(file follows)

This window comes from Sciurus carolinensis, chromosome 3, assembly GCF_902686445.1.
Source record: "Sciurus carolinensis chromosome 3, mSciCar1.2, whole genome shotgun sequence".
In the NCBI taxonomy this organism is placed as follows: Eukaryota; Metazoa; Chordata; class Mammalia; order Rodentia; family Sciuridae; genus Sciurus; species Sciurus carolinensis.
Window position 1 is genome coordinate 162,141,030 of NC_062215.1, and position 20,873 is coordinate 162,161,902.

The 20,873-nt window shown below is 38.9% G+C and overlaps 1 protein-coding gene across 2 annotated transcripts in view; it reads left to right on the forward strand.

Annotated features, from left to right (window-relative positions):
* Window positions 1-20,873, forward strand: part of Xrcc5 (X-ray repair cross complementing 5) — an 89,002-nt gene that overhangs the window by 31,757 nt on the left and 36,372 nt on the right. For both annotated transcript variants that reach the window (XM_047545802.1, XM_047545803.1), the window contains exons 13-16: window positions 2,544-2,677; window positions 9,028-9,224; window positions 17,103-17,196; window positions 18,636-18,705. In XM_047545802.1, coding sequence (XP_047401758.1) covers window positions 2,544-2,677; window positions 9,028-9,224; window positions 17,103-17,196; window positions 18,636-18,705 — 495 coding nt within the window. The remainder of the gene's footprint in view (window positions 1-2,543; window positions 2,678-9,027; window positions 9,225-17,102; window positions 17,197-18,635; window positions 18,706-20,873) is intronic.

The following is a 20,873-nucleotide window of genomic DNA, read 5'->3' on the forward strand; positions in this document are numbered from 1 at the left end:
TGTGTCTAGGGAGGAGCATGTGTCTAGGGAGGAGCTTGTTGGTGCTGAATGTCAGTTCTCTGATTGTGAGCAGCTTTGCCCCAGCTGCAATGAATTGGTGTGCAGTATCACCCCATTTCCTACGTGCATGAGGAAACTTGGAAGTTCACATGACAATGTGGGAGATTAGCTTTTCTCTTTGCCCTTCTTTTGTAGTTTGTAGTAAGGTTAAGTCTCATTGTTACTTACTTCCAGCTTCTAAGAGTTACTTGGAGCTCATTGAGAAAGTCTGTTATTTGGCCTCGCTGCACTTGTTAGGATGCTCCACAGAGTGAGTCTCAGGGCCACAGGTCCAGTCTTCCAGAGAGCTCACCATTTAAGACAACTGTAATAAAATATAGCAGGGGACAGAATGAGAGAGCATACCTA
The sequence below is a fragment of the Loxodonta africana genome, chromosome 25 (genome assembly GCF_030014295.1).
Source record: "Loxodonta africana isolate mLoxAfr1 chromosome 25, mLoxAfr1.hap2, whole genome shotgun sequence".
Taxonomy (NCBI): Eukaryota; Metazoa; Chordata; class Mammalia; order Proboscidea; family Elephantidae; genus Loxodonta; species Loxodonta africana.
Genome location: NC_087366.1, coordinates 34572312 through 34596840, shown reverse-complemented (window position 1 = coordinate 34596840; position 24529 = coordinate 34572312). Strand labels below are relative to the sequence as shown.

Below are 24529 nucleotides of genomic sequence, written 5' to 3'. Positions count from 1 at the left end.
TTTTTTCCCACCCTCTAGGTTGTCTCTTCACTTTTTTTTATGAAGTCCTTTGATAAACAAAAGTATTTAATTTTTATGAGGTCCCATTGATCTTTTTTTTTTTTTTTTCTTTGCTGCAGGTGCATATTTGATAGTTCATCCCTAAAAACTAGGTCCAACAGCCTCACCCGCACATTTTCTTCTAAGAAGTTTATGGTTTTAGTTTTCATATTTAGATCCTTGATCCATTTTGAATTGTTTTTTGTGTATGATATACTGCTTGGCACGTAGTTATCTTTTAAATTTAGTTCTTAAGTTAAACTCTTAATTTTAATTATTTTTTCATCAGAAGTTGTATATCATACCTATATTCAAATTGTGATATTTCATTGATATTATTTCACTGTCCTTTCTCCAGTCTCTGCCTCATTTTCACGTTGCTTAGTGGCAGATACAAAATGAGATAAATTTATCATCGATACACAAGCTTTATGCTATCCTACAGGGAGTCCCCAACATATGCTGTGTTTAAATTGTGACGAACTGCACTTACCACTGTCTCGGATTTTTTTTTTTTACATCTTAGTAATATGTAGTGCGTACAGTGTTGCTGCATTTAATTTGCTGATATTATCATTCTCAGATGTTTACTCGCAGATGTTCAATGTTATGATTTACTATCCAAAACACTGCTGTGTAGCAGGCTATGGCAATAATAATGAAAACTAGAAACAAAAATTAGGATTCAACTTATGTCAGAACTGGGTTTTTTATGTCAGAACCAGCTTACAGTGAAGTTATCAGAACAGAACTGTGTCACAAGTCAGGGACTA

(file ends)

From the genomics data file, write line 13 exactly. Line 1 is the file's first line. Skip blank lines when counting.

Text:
Genome location: NC_087366.1, coordinates 34572312 through 34596840, shown reverse-complemented (window position 1 = coordinate 34596840; position 24529 = coordinate 34572312). Strand labels below are relative to the sequence as shown.